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Wimbledon day four: Angelique Kerber through but Karolina Pliskova falls short

Germany's Angelique Kerber made it safely through but third seed Karolina Pliskova suffered a shock defeat. On the men's side, Roger Federer and Novak Djokovic delivered straight sets wins at the All England Club.

Angelique Kerber took a step closer to a first Wimbledon title as she eased into the third round with a 7-5, 7-5 win over Kirsten Flipkens on Thursday.

The German was beaten by Serena Williams in last year's final and with the American star sidelined while she prepares to give birth, the world number one hopes to fill the power vacuum at the All England Club.

After winning the Australian and US Opens last year, Kerber has endured a miserable time in 2017, culminating in an embarrassing French Open first round loss to Ekaterina Makarova last month.

But the 29-year-old's chances of adding the Wimbledon title to her trophy cabinet improved signficantly over the last 24 hours as third seed Karolina Pliskova and two-time champion Petra Kvitova were eliminated.

Pliskova sent packing

The women's event was thrown wide open when third seed Karolina Pliskova suffered a shock defeat by world number 108 Magdalena Rybarikova.

Rybarikova won 3-6, 7-5, 6-2 on Centre Court, earning the Slovakian a last 32 clash with Ukraine's Lesia Tsurenko.

"For me, the tournament is over. So whatever happens happens. I'm not going to pray for somebody losing or winning. That's not my thing," said Pliskova who has yet to get beyond the second round at the All England Club.

Federer and Djokovic glide through

Wimbledon - Novak Djokovic (Getty Images/M. Steele)

Novak Djokovic lived up to his second seeding as he mowed down 136th-ranked Adam Pavlasek.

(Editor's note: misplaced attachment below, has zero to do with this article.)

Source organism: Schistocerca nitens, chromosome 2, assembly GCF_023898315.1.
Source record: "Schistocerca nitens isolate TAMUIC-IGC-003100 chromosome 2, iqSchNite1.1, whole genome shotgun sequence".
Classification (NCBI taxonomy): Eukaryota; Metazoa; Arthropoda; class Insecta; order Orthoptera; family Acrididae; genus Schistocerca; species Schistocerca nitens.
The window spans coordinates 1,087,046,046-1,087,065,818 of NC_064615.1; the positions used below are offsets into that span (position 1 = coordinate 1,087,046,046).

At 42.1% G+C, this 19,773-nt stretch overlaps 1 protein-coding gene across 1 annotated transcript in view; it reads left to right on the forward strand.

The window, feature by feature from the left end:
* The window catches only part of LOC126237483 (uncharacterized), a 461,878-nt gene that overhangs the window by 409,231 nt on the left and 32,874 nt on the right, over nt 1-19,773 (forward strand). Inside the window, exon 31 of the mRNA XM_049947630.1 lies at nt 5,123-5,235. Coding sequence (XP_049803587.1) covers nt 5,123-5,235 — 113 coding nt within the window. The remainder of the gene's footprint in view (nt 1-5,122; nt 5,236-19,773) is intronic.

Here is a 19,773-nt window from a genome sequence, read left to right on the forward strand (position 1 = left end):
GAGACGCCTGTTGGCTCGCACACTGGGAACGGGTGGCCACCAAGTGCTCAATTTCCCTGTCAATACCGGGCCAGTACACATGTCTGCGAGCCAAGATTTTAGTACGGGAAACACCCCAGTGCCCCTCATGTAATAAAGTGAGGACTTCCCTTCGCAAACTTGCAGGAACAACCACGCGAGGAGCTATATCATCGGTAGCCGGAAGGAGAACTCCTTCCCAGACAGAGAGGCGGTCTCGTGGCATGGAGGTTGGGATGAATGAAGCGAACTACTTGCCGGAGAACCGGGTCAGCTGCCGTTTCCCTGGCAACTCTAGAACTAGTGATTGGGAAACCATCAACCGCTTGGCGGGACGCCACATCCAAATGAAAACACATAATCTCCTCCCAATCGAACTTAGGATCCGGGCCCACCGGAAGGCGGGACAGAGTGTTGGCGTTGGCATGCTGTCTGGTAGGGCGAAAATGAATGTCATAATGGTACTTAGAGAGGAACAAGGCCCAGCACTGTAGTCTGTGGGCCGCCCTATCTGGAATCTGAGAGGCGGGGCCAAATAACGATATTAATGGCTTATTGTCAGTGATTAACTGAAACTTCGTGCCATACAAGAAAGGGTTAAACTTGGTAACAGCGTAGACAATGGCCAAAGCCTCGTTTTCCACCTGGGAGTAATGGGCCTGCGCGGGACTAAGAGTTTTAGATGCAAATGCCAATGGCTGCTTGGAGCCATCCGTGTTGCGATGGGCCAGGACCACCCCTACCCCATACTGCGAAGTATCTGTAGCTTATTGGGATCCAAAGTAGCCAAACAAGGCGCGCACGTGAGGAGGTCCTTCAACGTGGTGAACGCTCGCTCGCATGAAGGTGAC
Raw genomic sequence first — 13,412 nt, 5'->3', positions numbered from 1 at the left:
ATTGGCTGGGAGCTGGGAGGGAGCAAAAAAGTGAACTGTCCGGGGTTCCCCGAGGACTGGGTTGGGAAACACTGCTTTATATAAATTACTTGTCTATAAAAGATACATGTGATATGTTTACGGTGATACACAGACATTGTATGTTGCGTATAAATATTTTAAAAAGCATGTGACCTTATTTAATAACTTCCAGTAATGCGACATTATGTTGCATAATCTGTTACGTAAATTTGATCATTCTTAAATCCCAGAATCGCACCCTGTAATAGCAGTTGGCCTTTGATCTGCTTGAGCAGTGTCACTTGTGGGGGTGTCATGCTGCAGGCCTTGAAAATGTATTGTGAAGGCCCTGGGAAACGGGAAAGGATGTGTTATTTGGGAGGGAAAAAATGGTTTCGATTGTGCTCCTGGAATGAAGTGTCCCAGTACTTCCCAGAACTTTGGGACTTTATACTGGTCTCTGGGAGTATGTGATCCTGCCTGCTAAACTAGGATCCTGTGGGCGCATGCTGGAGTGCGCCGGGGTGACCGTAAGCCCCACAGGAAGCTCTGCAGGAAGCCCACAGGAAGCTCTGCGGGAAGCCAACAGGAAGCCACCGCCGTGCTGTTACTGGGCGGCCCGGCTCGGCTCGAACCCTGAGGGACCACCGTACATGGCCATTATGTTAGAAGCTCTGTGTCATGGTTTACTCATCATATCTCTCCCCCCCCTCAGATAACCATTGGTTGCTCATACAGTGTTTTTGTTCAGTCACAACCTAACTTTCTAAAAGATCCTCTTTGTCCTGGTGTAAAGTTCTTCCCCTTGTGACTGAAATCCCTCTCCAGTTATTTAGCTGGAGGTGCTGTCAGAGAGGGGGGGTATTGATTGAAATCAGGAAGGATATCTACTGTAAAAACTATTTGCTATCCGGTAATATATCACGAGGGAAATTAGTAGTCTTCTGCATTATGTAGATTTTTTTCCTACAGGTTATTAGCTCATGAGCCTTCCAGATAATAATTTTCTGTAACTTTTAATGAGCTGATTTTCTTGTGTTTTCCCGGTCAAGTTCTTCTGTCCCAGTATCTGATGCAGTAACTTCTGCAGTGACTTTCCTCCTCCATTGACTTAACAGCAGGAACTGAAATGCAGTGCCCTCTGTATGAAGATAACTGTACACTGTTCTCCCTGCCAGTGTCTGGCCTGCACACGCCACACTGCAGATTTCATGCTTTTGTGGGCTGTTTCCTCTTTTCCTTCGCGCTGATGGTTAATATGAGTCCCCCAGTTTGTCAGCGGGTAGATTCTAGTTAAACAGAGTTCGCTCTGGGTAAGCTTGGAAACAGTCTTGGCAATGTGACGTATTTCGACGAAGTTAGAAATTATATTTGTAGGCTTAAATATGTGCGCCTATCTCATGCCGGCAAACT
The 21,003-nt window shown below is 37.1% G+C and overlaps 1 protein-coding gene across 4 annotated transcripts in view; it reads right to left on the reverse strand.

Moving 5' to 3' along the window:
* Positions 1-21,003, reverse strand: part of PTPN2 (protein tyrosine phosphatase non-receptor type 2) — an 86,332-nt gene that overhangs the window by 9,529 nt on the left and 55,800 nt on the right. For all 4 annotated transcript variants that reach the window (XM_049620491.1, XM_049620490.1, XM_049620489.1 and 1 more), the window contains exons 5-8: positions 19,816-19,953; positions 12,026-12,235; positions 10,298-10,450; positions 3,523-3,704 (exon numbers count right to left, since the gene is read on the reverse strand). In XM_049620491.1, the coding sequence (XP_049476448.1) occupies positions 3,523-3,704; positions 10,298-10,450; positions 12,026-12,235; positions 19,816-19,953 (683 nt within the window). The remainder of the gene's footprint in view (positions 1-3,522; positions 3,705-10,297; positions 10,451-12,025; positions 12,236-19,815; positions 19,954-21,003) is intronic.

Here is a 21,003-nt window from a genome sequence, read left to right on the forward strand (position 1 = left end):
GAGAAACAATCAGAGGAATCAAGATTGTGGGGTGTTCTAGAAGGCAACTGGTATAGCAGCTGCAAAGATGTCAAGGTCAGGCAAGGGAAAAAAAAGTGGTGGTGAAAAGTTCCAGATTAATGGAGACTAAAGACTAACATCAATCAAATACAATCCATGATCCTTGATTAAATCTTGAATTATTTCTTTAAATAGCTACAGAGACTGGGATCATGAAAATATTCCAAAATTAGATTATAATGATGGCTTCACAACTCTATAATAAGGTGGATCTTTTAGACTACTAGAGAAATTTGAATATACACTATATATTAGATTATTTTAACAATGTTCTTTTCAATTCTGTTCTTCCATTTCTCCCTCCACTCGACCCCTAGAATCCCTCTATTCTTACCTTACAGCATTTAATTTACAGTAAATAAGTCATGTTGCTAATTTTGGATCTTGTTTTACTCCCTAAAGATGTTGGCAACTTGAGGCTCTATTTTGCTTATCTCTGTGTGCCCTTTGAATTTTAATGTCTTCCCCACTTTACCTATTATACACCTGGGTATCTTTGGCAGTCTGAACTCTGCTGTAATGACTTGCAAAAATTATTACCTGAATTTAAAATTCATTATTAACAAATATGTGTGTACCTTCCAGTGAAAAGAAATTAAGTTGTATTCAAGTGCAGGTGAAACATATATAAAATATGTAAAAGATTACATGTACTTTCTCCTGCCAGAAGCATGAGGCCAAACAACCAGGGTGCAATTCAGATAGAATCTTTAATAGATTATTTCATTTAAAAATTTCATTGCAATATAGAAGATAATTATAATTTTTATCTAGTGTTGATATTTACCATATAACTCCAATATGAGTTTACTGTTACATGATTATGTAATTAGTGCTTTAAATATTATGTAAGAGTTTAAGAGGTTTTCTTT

Seven-time champion Roger Federer showed his class on the grass to cruise past Serbian Dusan Lajovic, producing a runaway 7-6 (7-0), 6-3, 6-2 win into the third round.

The Swiss third seed who is aiming for the record books as he goes for a 19th grand slam title, lost the first six points of the match and his first service game before establishing his deadly rhythm.

The 35-year-old took command with a 7-0 tiebreak sweep and then had his way throughout in the Centre Court showpiece.

"I struggled to find the right rhythm at the start of the game but never panicked," Federer said. "I knew that I had time to find my marks.

"As I hoped, I managed to free myself, play more inspired. I then played a very good match."

Novak Djokovic lived up to his second seeding as he mowed down 136th-ranked Adam Pavlasek 6-2, 6-2, 6-1.

The Serbian former world number one, who ruled tennis for two seasons before his results started tailing off 13 months ago, seems to be continuing the comeback form which saw him win in Eastbourne last weekend.

Djokovic notched his 235th grand slam win against the outclassed Pavlasek, leaving the Serb second on the all-time match-win list ahead of Jimmy Connors (233).  

"I'm already enjoying the [comeback] process very much. especially in the last couple of months, Djokovic said, "Even though maybe results haven't been up to the standard that I have had in the last seven, eight years."

In contrast, German Mischa Zverev worked for more than three hours to complete a marathon defeat of Mikhail Kukushkin 6-1, 6-2, 2-6, 3-6, 6-4. Zverev's brother Alexander is also through after a straight sets win over American Frances Tiafoe.

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